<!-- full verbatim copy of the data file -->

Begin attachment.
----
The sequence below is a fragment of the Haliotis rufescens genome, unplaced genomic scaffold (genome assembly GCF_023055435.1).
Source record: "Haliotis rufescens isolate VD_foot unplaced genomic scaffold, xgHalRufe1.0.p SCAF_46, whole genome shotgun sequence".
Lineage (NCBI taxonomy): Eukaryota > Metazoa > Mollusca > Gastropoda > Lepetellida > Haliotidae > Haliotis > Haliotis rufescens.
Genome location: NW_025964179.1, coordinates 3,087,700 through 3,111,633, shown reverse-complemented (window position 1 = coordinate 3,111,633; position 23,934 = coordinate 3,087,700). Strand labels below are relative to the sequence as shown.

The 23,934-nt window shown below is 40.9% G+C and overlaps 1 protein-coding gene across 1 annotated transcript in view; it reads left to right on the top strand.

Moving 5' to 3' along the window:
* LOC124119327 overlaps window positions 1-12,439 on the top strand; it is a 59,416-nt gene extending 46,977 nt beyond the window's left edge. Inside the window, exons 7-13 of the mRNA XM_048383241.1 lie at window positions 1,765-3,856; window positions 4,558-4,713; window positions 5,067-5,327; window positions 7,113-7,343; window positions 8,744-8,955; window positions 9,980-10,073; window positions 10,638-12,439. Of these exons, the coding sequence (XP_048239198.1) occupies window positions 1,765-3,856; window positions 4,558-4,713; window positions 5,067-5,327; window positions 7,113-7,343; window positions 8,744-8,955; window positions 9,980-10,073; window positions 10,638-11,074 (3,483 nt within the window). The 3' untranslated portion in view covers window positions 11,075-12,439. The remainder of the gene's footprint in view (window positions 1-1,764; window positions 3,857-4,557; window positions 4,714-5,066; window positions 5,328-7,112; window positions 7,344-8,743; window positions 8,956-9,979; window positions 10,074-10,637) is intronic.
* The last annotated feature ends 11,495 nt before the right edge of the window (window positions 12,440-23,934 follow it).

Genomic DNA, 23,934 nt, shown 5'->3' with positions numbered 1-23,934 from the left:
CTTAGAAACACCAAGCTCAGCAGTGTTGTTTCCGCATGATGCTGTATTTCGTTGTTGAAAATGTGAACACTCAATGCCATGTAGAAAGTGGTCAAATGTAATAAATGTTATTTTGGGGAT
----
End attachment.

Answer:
The sequence below is a fragment of the Haliotis rufescens genome, unplaced genomic scaffold (genome assembly GCF_023055435.1).
Source record: "Haliotis rufescens isolate VD_foot unplaced genomic scaffold, xgHalRufe1.0.p SCAF_46, whole genome shotgun sequence".
Lineage (NCBI taxonomy): Eukaryota > Metazoa > Mollusca > Gastropoda > Lepetellida > Haliotidae > Haliotis > Haliotis rufescens.
Genome location: NW_025964179.1, coordinates 3,087,700 through 3,111,633, shown reverse-complemented (window position 1 = coordinate 3,111,633; position 23,934 = coordinate 3,087,700). Strand labels below are relative to the sequence as shown.

The 23,934-nt window shown below is 40.9% G+C and overlaps 1 protein-coding gene across 1 annotated transcript in view; it reads left to right on the top strand.

Moving 5' to 3' along the window:
* LOC124119327 overlaps window positions 1-12,439 on the top strand; it is a 59,416-nt gene extending 46,977 nt beyond the window's left edge. Inside the window, exons 7-13 of the mRNA XM_048383241.1 lie at window positions 1,765-3,856; window positions 4,558-4,713; window positions 5,067-5,327; window positions 7,113-7,343; window positions 8,744-8,955; window positions 9,980-10,073; window positions 10,638-12,439. Of these exons, the coding sequence (XP_048239198.1) occupies window positions 1,765-3,856; window positions 4,558-4,713; window positions 5,067-5,327; window positions 7,113-7,343; window positions 8,744-8,955; window positions 9,980-10,073; window positions 10,638-11,074 (3,483 nt within the window). The 3' untranslated portion in view covers window positions 11,075-12,439. The remainder of the gene's footprint in view (window positions 1-1,764; window positions 3,857-4,557; window positions 4,714-5,066; window positions 5,328-7,112; window positions 7,344-8,743; window positions 8,956-9,979; window positions 10,074-10,637) is intronic.
* The last annotated feature ends 11,495 nt before the right edge of the window (window positions 12,440-23,934 follow it).

Genomic DNA, 23,934 nt, shown 5'->3' with positions numbered 1-23,934 from the left:
CTTAGAAACACCAAGCTCAGCAGTGTTGTTTCCGCATGATGCTGTATTTCGTTGTTGAAAATGTGAACACTCAATGCCATGTAGAAAGTGGTCAAATGTAATAAATGTTATTTTGGGGAT